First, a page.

“Welcome to New York. Here, burning figures roam the streets, men in brightly colored costumes scale the glass and concrete walls, and creatures from space threaten to devour the world. This is the Marvel Universe, where the ordinary and fantastic interact daily. This is the world of Marvels. Collecting Marvels #0-4, by award-winning creators Kurt Busiek and Alex Ross.”
I don’t know when it happened, but I think I’ve fully become a Marvel fan. I mean, I will still like Batman movies and television efforts of the Flash, but when it comes to choosing to purchase a Marvel or a DC comic? A Marvel title would always win. And after reading Marvels, my love for the Marvel universe is all the more underlined.
This was my realization: Marvel knows their market is diverse and accepting of out-of-the-box concepts. And so they welcome diverse and out-of-the-box concepts, and are willing to believe in them. Of course, this is hardly a surprising realization. Marvel, after all, is the company who risked everything to build a film production outfit to make movies they want made. And I love them for it.
Before I dive into Marvels, I want to thank my friend Chris Cantada for recommending the collection. While I love reading comics, I don’t really actively seek them out. So it’s really helpful when a friend recommends a title. Or a reader. You guys can recommend titles to me too. Recommendations are always welcome.
Now, with that out of the way, let’s talk about the collection:
Marvels is the story of superheroes told from the perspective of the ordinary people. Our main character is a photographer who becomes witness to many of the fantastical things that have been happening in and around Manhattan–and has gone through the different stages of being exposed to such things.
Instead of superhero origins, we are thrust into the background with the people who have been living in the boroughs before, during, and after each battle. We are made to be one of them. And it is, pardon the pun, marvelous.
One of the more interesting parts about comics, especially in Marvel, is how each superhero is received differently by the bystanders. You have the X-Men who are despised and reviled; you have Captain America who gets celebrated at every turn; the Fantastic Four are celebrities, while Spider-Man is continuously painted as a bad guy even as he saves New York time and time again. And now, finally, we get a take on the way.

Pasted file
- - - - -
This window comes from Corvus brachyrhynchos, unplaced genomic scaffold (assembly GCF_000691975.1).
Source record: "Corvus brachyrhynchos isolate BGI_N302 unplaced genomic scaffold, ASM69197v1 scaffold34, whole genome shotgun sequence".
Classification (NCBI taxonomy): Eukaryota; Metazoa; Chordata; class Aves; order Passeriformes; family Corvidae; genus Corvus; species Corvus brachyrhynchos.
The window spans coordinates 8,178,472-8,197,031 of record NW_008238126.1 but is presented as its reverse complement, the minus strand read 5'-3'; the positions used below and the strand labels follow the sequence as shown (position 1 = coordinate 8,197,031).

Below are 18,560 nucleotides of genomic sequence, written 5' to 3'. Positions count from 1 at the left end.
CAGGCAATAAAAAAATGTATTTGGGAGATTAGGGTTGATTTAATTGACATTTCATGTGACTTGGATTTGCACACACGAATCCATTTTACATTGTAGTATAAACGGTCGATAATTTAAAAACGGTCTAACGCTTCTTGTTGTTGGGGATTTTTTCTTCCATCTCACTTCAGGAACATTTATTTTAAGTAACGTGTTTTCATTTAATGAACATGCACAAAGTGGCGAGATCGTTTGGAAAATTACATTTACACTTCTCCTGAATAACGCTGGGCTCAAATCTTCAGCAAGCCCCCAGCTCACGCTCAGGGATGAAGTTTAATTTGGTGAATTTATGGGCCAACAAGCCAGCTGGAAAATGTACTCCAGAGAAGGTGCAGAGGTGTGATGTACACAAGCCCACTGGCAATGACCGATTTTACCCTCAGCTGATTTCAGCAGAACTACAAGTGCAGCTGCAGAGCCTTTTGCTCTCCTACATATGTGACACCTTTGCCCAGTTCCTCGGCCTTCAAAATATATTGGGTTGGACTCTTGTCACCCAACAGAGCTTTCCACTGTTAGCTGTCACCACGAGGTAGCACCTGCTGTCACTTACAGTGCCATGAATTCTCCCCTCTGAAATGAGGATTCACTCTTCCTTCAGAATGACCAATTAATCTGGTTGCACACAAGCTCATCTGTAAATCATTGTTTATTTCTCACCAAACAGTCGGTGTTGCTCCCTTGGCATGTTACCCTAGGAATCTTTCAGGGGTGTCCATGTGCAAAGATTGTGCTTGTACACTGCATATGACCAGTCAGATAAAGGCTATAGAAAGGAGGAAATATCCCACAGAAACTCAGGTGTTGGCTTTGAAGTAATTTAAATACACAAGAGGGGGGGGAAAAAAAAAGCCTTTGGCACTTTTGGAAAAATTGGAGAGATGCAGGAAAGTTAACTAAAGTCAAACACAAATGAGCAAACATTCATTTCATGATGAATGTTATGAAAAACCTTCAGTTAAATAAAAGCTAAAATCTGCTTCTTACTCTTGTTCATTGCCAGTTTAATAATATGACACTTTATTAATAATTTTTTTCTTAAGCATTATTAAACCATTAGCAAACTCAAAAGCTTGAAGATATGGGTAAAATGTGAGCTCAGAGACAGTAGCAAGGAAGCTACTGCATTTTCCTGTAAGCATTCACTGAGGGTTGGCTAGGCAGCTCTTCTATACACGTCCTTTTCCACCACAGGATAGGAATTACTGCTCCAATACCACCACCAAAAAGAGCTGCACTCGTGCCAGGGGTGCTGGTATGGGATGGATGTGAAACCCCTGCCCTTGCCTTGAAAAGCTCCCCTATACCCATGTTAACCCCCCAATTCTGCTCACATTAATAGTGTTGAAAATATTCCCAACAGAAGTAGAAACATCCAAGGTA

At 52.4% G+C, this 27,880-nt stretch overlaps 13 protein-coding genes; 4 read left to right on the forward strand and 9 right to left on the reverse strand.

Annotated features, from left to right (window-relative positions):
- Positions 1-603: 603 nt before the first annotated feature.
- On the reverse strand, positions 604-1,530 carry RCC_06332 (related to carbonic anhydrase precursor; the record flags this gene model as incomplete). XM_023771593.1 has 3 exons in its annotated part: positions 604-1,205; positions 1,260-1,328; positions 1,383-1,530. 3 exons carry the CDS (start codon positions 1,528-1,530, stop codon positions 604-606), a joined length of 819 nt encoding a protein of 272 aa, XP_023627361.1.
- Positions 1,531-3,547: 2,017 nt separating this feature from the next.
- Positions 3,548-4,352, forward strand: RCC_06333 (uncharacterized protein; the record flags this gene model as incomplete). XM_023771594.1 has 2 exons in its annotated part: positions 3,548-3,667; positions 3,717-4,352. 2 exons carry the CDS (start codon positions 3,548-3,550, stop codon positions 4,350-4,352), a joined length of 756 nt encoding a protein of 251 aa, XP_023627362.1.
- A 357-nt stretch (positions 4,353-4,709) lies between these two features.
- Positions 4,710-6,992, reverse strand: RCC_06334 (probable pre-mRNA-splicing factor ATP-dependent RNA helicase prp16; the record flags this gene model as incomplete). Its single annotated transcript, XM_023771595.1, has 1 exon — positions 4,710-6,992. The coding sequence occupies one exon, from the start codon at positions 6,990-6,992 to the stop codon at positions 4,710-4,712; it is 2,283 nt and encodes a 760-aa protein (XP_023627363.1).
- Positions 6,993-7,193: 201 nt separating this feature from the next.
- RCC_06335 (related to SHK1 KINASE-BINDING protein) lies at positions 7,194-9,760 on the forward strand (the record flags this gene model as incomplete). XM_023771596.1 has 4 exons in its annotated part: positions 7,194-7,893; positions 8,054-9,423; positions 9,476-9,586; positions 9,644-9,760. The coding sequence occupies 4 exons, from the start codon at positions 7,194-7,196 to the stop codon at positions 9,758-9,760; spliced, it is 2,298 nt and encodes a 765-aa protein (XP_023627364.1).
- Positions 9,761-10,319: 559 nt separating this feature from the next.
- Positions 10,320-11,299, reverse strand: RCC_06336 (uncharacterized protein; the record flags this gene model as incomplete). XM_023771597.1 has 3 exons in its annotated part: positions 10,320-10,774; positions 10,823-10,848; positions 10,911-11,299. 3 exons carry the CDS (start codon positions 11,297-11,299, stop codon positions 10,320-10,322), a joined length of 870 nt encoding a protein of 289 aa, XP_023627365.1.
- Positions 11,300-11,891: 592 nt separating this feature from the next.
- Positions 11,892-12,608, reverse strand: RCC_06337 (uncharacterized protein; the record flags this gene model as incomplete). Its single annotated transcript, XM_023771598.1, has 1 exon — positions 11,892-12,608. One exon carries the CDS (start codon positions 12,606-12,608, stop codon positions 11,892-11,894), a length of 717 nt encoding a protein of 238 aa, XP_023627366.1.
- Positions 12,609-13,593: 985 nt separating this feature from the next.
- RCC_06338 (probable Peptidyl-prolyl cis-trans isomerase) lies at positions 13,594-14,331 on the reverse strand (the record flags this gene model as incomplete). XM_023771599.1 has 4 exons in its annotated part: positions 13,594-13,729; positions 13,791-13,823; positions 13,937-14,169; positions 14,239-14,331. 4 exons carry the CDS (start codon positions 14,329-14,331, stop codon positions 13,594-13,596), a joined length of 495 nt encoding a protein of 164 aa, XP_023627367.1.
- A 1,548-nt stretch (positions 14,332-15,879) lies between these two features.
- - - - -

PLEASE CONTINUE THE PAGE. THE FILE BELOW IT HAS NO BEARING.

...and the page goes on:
We fear the unknown.
Whenever something out-of-this-world crazy happens in our world, we are aghast. We are afraid. And then we become curious. Now, imagine if that out-of-this-world crazy thing is capable of thought. What if it’s human? Or human-looking? The fear is amplified. Because we know what we’re capable of, as human beings. We know what they can be capable of too. And we know that they can be more because they are more.
Until they become heroes, and then we celebrate them.
But until when do we celebrate the powerful? History has shown that the public makes or breaks a celebrity figure. We are the ones responsible for the Justin Biebers, and the Miley Cyruses, and the Lindsay Lohans. We put them on pedestals and make them feel invincible. We are the ones who make excuses for them when they do something… less than clean-cut. Until such time when we feel we can’t control them anymore. And then we start painting them in a bad light.
This is the thesis of Marvels. Until when is a hero a hero? Who hails them as heroes?
The power of the super-powered isn’t as powerful as public perception. And the responsibility to be fair and just isn’t in the hands of the Marvels. It’s in ours.
And I applaud Marvels for its clear depiction of this power.